The Basque nation of Spain and France remain one of the most mysterious peoples of Europe. Their language, which is famously difficult to learn, is not related to any known language in Europe or anywhere else for that matter. They remain fiercely independent after centuries of living in the north of the Iberian Peninsula and just over the border in France. It is only in recent years that the violent Basque separatist movement, led by the notorious ETA terrorist organization, appears to have been quelled (for now).
Basques are a people who also pride themselves on their maritime skills, mining, metallurgy and the fashioning of weapons. The port of Bilbao, for instance, is the source of the name of 'bilbo': a style of sword favored by the English in medieval times that was exported to the world from the Basque Country. Also notable among Basques is their tradition of fishing and whaling. They supplied salt cod (which in Spanish is 'bacalao' and is a word of Basque origin) to the world. Much of this came from the seas off the Atlantic coast of Canada, leading some to theorize that Basques may have made it to the New World before Christopher Columbus. They were also notable for whaling.
The arduous occupations of sailing, mining, and smithing also led to strenuous forms of sports among the Basques. The best known is 'jai alai," a Basque term that may be one of the only words from that language known to speakers of English. Jai alai, which is Spanish is also known as "fronton," is played regularly in Miami among Cuban and Spanish expatriates. Grasping curved baskets strapped to their forearms, the players of jai alai hurl hard rubber balls at rocket-like speed against the walls of indoor courts as gamblers bet on the outcome. Pity the player who gets hit by a jai alai ball.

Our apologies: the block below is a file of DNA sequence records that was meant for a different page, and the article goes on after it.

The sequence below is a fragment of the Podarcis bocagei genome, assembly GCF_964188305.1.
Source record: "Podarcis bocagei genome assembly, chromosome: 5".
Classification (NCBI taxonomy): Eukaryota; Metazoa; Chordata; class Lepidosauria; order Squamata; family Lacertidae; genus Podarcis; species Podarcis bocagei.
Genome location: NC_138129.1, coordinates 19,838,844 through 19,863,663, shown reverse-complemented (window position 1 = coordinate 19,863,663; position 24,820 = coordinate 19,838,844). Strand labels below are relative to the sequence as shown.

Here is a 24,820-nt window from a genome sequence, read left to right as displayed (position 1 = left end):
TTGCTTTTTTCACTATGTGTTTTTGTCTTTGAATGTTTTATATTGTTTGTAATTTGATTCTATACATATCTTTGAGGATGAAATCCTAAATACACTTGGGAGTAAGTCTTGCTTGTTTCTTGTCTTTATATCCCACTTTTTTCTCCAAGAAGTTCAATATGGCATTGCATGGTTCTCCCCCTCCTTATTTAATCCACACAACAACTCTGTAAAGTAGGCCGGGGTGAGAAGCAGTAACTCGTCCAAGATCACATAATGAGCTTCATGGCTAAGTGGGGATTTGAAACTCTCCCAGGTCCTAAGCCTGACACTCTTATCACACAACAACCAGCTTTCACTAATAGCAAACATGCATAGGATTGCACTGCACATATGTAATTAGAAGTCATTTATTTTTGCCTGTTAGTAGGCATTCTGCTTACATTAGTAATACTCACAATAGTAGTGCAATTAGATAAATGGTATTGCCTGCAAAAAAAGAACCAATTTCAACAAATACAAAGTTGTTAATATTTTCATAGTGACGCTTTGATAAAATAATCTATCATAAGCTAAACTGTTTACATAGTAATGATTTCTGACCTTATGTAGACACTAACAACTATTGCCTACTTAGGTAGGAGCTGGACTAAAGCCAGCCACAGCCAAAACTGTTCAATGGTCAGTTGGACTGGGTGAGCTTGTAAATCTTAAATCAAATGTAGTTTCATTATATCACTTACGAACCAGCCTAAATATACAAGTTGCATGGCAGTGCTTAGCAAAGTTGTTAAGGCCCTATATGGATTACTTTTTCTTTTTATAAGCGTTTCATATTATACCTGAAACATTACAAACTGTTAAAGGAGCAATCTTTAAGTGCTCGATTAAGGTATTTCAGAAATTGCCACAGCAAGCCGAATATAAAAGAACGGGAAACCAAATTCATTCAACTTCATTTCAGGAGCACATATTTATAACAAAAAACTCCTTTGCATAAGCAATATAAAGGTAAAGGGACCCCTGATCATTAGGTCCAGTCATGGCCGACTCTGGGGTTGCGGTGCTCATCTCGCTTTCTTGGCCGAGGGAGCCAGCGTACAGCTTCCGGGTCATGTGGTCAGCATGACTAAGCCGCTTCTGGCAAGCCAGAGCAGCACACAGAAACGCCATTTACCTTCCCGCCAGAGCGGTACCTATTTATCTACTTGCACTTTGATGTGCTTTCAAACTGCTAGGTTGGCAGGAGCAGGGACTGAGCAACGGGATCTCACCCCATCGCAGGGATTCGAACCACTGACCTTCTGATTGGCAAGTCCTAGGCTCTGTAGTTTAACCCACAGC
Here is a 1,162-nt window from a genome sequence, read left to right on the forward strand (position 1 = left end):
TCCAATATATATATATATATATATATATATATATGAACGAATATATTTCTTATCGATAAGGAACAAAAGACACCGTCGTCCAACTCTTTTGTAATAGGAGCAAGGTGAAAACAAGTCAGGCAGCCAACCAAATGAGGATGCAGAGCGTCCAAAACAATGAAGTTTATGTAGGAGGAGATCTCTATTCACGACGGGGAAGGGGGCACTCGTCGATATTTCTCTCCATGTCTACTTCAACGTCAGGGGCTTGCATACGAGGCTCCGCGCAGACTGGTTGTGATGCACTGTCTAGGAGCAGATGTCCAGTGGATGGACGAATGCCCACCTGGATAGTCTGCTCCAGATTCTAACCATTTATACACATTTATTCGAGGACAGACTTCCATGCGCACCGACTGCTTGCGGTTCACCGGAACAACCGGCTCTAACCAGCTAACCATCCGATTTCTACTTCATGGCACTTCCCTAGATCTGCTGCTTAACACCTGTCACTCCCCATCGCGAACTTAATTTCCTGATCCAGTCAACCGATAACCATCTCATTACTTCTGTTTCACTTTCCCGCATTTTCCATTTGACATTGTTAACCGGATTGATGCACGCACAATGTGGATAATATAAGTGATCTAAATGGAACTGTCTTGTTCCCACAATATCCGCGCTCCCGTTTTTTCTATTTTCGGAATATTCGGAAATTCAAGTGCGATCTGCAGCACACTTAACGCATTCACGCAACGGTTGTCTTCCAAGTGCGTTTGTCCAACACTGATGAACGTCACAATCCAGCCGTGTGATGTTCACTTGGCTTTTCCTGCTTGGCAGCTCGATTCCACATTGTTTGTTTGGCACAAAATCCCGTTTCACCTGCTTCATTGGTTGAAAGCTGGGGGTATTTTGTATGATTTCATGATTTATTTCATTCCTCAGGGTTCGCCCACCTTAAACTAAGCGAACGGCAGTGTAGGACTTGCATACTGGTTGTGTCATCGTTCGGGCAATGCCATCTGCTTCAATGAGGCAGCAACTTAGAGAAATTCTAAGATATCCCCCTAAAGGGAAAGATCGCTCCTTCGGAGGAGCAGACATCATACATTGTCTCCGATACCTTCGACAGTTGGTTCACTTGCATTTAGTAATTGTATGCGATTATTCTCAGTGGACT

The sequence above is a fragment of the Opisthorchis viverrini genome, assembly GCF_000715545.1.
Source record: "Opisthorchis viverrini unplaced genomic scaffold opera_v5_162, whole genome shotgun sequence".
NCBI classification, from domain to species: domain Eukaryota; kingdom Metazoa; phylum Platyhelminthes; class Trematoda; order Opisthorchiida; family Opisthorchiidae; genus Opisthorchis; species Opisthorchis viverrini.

Other sports among the Basques include the lifting of gigantic stone spheres or blocks, as well as the mad chopping of wooden trunks with massive, razor-sharp axes. The manly feats of Basques would impress even Scots who are world famous for tossing telephone poles and cannonballs on chains just for fun. But the Basques don't sit still. Modernization has come to the Basque Country as new forms of strenuous competition have come to the fore. In a recent video recorded in Spain, two keen competitors wielding axes are seen chopping through automobiles. This Spanish Basque form of a demolition derby is wild, but all in a day for proud Basques who just can't say no to a challenge.
The Basques gave the world not only navigators such as, Andrés de Urdaneta, Martín de Bertendona, Domingo de Bonechea, Cosme Damián Churruca, Juan Sebastián Elcano (who was the first to circumnavigate the world), Juan de Garay, Antonio Gaztañeta, Francisco de Argañaraz y Murguía, Ignacio María de Álava, Blas de Lezo, Miguel López de Legazpi, José de Mazarredo, and Antonio de Oquendo, they also gave birth to the philosopher Miguel de Unamuno and Íñigo de Loyola. The latter, who became known to the English-speaking world as Ignatius of Loyola, was a daring nobleman who as a young man battled in the wars to free Spain from French control. He managed to survive an injury that would have flattened ordinary men when a cannon ball broke one leg and nearly took off the other. Loyola convalesced in pain for months and was subjected to several rudimentary surgeries to save his injured leg. The experience brought about a conversion in Loyola, who had hitherto then had dedicated his life to "a vainglorious desire for fame," would later found the Company of Jesus -- the Jesuits -- whose members have turned the former Íñigo's martial prowess and Basque verve into service to God and man.